Tylosaurus (CollectA)

Tylosaurus was one of the biggest and baddest mosasaurs, second only to Mosasaurus itself. Indeed, the largest mounted mosasaur skeleton in the world is the 13 metre long “Bruce,” located at the Canadian Fossil Discovery Centre in Manitoba.

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CollectA’s 2009 Tylosaurus figure measures a mere 18.5 cm long, but that’s only due to the pose it’s sculpted in. It is turning sharply to the left with its fearsome jaws open, as though it were pursuing or cornering prey. As an apex predator in the Late Cretaceous sea, Tylosaurus would have been able to select dinner from a wide menu: fish, sharks, diving birds, pterosaurs, sea turtles, fellow mosasaurs, and plesiosaurs such as Dolichorhynchops.

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The main colour on this toy is a distinctive grey-blue. Very dark blue is used on the head and flippers while the underbelly is best described as brownish-purple. There are small, solid dark blue stripes on the back and large, faint stripes on the tail. The eyes are brown, the mouth is full red, the teeth are white, and there is white “wash” on the flanks, highlighting the many wrinkles in the skin. Yes, unlike so many other prehistoric sea monster toys, this Tylosaurus features a textured hide consisting of thick wrinkles. Only the underbelly and the very top of the back are smooth. The flippers have very soft grooves to indicate the bones underneath.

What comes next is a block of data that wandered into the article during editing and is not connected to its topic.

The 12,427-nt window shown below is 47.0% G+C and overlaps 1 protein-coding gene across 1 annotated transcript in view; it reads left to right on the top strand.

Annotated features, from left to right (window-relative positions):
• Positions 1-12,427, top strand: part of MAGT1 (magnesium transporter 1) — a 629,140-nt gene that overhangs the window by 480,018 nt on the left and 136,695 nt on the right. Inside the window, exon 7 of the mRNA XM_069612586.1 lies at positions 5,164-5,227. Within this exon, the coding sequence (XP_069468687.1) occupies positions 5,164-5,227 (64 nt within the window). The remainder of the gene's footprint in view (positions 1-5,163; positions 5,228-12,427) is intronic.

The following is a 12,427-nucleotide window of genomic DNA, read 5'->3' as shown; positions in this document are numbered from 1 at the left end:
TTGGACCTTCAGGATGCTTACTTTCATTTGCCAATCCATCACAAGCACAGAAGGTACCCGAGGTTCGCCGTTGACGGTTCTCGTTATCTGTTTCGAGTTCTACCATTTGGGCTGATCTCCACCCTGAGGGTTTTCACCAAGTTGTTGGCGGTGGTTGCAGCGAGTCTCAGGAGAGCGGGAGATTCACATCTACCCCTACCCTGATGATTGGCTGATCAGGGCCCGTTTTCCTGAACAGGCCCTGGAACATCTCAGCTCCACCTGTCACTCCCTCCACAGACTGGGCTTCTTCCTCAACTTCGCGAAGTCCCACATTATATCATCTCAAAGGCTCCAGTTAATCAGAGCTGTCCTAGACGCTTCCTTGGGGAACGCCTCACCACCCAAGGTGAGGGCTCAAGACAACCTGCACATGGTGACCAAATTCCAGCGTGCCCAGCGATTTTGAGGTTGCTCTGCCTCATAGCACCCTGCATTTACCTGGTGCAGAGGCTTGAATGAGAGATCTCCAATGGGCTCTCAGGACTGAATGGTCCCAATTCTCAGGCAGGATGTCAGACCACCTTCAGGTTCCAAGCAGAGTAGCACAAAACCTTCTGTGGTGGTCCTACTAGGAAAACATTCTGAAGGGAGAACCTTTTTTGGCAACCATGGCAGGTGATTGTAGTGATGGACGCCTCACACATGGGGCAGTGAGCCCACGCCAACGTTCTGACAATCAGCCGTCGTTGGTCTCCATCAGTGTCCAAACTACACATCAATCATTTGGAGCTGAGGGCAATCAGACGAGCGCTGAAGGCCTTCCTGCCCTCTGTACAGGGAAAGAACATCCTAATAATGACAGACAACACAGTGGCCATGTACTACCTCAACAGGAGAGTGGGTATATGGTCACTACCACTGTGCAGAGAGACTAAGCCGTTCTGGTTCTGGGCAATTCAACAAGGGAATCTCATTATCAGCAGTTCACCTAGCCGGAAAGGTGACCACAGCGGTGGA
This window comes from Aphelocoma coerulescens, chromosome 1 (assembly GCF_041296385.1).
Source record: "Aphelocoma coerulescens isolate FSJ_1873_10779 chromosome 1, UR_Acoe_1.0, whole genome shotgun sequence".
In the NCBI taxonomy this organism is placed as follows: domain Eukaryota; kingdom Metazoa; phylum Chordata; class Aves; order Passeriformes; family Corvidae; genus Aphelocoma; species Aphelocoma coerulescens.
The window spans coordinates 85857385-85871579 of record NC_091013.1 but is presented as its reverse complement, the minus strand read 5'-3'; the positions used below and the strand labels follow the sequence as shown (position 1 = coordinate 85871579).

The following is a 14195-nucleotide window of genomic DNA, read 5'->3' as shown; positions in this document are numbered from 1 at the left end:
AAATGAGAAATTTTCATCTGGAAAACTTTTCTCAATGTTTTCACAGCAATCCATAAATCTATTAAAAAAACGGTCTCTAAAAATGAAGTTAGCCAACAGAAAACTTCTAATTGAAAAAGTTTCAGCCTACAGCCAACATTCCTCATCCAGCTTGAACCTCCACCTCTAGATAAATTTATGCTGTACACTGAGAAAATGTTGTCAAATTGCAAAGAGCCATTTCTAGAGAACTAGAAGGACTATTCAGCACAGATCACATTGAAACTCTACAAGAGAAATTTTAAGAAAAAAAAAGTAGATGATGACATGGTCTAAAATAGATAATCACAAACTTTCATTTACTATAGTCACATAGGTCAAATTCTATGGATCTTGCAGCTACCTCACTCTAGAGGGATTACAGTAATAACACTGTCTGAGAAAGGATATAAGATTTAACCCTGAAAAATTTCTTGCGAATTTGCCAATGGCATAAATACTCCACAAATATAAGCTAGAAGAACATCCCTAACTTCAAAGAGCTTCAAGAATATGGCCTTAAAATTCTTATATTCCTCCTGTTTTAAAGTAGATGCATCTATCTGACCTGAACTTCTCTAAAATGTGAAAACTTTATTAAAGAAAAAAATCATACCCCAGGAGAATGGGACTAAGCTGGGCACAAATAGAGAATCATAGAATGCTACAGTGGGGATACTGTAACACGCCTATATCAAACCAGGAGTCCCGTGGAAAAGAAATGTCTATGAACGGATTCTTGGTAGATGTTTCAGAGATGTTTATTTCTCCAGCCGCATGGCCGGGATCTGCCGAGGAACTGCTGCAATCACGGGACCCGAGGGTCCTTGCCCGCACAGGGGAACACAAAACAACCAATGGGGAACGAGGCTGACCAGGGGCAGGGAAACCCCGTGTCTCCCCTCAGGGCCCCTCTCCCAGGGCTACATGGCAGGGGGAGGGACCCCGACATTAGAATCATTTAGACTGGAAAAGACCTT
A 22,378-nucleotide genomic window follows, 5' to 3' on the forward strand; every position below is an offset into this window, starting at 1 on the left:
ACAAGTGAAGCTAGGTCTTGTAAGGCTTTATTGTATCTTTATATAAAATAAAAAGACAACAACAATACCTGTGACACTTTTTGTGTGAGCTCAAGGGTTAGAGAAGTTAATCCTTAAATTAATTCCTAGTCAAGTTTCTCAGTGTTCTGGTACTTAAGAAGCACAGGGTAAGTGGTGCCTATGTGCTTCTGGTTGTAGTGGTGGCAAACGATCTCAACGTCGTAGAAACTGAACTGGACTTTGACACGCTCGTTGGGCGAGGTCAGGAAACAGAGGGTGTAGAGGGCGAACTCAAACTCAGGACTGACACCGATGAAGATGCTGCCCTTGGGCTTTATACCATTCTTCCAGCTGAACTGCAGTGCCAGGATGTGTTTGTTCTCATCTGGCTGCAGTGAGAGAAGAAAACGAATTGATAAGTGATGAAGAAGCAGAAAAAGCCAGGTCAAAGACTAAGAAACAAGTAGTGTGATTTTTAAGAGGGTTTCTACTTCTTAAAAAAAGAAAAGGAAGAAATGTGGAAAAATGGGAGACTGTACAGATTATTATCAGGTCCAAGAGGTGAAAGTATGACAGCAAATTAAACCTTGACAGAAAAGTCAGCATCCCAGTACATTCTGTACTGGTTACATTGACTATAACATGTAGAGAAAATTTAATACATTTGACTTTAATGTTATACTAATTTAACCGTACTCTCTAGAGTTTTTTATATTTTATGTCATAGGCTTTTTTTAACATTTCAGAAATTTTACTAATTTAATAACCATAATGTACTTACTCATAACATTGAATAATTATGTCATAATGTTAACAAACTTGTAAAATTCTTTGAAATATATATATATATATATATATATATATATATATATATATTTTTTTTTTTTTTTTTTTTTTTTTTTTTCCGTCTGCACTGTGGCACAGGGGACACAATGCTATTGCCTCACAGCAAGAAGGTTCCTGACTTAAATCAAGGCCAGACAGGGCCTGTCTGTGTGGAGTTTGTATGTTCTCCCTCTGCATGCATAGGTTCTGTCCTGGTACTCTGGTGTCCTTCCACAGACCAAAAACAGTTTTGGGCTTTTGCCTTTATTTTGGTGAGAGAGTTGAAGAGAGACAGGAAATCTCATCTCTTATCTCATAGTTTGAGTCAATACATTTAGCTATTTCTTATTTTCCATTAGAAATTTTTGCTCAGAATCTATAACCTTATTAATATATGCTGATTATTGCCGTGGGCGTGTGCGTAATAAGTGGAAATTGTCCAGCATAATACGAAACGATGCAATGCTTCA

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Unfortunately, CollectA’s early toys are infamous for their inaccuracies, and the one is no exception. First, the premaxilla (snout) should be thinner and pointier, and the palatine teeth are absent. Second, there are no visible nostrils anywhere on the skull. And third, the flippers look too small. Finally, the tail has a paddle shape instead of a fluke, but given the timing of that anatomical discovery, CollectA can hardly be faulted. And on a very positive note, this Tylosaurus actually has a forked tongue! One of the few mosasaur toys to get this right!

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Overall, the CollectA Tylosaurus‘ glaring flaws are balanced out by its good colour scheme, textured skin, accurate tongue, and ferocious appearance. It’s definitely not a home run like the Carnegie Collection Tylosaurus, but it’s better than the Papo version as far as I’m concerned.

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